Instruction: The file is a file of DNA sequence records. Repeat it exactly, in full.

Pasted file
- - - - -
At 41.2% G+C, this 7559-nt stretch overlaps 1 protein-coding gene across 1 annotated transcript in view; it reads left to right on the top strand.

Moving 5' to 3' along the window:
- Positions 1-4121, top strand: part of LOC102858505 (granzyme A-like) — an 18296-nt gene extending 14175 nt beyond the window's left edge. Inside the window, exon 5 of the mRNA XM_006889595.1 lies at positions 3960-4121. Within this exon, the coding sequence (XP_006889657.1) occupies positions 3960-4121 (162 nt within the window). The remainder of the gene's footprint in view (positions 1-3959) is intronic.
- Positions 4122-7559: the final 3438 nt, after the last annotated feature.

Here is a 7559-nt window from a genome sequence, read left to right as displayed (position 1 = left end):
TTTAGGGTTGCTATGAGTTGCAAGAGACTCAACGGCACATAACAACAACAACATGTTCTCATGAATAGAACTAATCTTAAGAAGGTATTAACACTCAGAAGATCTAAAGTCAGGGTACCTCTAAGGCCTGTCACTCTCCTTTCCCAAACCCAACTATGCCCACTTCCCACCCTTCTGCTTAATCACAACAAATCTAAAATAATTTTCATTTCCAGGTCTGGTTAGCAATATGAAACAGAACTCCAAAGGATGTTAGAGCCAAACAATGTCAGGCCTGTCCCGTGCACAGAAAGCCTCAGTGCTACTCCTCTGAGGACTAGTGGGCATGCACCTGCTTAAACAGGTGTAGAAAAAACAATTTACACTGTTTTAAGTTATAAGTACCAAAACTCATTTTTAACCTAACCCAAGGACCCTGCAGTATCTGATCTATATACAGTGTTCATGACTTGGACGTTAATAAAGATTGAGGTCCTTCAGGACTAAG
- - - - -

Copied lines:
At 41.2% G+C, this 7559-nt stretch overlaps 1 protein-coding gene across 1 annotated transcript in view; it reads left to right on the top strand.

Moving 5' to 3' along the window:
- Positions 1-4121, top strand: part of LOC102858505 (granzyme A-like) — an 18296-nt gene extending 14175 nt beyond the window's left edge. Inside the window, exon 5 of the mRNA XM_006889595.1 lies at positions 3960-4121. Within this exon, the coding sequence (XP_006889657.1) occupies positions 3960-4121 (162 nt within the window). The remainder of the gene's footprint in view (positions 1-3959) is intronic.
- Positions 4122-7559: the final 3438 nt, after the last annotated feature.

Here is a 7559-nt window from a genome sequence, read left to right as displayed (position 1 = left end):
TTTAGGGTTGCTATGAGTTGCAAGAGACTCAACGGCACATAACAACAACAACATGTTCTCATGAATAGAACTAATCTTAAGAAGGTATTAACACTCAGAAGATCTAAAGTCAGGGTACCTCTAAGGCCTGTCACTCTCCTTTCCCAAACCCAACTATGCCCACTTCCCACCCTTCTGCTTAATCACAACAAATCTAAAATAATTTTCATTTCCAGGTCTGGTTAGCAATATGAAACAGAACTCCAAAGGATGTTAGAGCCAAACAATGTCAGGCCTGTCCCGTGCACAGAAAGCCTCAGTGCTACTCCTCTGAGGACTAGTGGGCATGCACCTGCTTAAACAGGTGTAGAAAAAACAATTTACACTGTTTTAAGTTATAAGTACCAAAACTCATTTTTAACCTAACCCAAGGACCCTGCAGTATCTGATCTATATACAGTGTTCATGACTTGGACGTTAATAAAGATTGAGGTCCTTCAGGACTAAG